Wednesday, June 21, 2006

Reiterative Development

Iterative development is the method by which we take small steps in the direction of solving a particular problem, completing each step without loose ends, and gaining feedback before proceeding. So, if iterative development is good, and it is because it just is, then surely something which does more of it is more good. That's where reiterative development comes in. Reiterative development is the process of taking a small step towards developing a small feature, and then, in the next reiteration, repeating the process on the same feature in order to reimplement it in a subtley different way. This process can be coupled with pair-project-development, where you run another similar project alongside, developing a product which, were it to be released at the same time as the product the first team is developing, would be in direct competition.

Reasons for reiterative development:
  • If the team ever completed the project, you might be out of a job
  • If the team ever successfully captured a requirement and delivered it to be told that it was great, then you might be out of a job
  • Throwing away most of the basic checks and balances for quality means that a "complete iteration" will produce something deployable, but which nobody would want, reiteration allows you to fix that without admitting that you broke it
Of course, repeating the same mistakes over and over again might get noticed; repeating the same project concurrently in different fashions, with no individual project fully capable of satisfying a full set of customer requirements, might also be noticed, so you need some excuses for why this nonsense is the right thing to do:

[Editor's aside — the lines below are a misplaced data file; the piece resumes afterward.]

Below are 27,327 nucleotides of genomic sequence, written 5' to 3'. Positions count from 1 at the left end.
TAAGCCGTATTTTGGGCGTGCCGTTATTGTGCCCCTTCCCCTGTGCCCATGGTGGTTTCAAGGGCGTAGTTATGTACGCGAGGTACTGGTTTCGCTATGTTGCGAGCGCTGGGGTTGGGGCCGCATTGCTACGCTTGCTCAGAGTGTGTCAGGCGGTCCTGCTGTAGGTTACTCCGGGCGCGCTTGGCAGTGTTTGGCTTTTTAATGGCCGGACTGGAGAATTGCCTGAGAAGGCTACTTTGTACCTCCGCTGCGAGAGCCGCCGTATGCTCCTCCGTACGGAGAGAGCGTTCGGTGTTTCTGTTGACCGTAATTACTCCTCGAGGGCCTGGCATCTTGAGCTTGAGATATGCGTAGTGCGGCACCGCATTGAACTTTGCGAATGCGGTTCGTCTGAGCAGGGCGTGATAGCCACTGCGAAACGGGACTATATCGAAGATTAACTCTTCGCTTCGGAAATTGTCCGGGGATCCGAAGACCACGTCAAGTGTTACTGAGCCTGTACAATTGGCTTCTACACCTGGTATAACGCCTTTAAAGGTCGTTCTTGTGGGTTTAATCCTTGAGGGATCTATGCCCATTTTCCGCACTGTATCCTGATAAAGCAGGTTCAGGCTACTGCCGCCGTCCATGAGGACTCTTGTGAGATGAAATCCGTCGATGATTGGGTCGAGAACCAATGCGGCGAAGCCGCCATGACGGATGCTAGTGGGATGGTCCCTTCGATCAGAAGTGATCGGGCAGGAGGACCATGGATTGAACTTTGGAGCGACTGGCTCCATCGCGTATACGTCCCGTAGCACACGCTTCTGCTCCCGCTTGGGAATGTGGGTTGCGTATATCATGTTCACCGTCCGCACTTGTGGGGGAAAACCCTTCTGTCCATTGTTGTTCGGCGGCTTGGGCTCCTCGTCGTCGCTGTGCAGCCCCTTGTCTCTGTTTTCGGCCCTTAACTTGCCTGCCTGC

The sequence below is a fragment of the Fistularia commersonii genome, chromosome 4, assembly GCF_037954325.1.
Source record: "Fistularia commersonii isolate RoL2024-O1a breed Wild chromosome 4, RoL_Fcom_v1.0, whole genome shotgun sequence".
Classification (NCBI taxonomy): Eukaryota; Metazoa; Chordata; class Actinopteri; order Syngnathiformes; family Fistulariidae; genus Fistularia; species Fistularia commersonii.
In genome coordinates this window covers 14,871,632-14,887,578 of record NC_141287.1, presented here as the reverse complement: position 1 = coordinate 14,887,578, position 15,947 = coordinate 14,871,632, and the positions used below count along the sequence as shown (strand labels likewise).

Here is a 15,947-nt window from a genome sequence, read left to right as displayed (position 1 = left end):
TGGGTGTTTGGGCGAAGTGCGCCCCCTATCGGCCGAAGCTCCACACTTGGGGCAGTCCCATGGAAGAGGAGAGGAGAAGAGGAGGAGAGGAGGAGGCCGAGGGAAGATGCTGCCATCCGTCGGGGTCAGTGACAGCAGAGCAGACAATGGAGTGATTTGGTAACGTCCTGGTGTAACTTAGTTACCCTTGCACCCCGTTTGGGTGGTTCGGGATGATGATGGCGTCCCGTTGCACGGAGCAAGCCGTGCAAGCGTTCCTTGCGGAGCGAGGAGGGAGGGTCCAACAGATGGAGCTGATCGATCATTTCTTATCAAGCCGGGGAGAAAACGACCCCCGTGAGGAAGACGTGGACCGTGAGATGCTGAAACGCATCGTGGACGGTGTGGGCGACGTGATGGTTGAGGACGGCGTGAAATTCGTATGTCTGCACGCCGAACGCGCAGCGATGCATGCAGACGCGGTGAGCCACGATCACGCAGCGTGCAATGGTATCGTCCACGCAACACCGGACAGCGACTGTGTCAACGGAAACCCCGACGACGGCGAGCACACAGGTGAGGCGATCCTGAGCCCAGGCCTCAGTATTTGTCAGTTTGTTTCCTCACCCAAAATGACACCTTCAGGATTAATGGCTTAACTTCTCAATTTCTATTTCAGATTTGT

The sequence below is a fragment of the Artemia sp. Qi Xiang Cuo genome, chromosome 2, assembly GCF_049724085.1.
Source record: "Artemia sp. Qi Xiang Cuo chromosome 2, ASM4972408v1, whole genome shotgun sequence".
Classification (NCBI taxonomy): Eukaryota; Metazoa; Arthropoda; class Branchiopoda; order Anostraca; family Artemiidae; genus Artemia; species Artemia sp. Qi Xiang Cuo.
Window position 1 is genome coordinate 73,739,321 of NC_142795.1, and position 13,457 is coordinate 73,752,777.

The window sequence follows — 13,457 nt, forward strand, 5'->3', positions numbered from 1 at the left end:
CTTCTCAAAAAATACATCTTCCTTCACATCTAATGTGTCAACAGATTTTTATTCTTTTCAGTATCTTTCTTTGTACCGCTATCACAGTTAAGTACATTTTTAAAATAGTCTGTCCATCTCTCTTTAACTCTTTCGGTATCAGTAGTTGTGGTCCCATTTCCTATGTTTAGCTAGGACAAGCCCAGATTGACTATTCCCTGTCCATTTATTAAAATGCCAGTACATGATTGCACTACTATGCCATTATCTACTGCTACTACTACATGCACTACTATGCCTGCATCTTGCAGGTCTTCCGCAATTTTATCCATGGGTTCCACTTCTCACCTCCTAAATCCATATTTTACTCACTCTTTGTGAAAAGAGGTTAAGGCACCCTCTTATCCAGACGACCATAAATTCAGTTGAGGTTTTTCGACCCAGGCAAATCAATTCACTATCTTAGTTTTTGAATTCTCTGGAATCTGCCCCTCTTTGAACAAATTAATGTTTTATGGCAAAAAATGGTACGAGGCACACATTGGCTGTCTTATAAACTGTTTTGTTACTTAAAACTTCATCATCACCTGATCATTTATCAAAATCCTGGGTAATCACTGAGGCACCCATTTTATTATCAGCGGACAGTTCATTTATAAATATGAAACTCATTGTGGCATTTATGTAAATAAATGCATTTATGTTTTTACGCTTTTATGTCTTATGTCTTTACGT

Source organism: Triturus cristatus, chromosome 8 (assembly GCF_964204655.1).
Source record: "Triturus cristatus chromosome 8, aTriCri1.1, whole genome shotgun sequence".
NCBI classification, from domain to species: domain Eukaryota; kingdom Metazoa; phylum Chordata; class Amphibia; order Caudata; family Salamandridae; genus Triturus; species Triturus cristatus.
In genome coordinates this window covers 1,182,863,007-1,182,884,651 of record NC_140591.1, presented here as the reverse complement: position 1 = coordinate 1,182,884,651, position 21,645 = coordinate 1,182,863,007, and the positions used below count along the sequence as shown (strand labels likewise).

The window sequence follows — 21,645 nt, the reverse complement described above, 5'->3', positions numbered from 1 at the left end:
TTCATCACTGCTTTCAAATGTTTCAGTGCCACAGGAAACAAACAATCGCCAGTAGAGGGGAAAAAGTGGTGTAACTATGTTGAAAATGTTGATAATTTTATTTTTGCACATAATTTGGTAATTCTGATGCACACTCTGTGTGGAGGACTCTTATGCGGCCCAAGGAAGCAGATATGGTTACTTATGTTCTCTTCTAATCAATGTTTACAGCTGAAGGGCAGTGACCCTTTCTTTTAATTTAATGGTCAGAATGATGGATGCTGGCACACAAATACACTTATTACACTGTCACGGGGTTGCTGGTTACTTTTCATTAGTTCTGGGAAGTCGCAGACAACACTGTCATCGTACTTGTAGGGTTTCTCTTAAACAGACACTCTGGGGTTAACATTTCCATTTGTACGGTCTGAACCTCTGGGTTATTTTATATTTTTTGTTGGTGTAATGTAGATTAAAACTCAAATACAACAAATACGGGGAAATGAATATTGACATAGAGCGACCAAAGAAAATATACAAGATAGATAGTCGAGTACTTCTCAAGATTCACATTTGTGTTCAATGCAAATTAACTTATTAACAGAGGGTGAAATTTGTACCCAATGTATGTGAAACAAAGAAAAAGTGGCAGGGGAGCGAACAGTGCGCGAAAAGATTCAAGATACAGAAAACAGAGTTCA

• Improving quality - redoing work even better is a preferable spin to "fixing our mistakes"
  • Running all the options - makes it sound like you'll be providing more, even though you're reducing throughput with redundant development
  • The team clearly need more coaching as they can't even get a simple requirement right - this absolves the coach from all blame, despite it being the coach's fault that the team were kept in the dark
  • Once we've reached critical mass, things will speed up - a suggestion that the early reiterations will pay for later reiterations - this is part of the placebo-effect, or the illusory progress pattern
  • We're making fewer reiterations - caused when you either lengthen the iteration, or reduce the amount of work in an iteration to reduce the probability of error and productivity
Remember, the longer the team are working on what you were brought in to help them with, the longer you will be in a job. It must be your business to keep the team from ever finishing or ever providing management with an excuse to declare your work complete.


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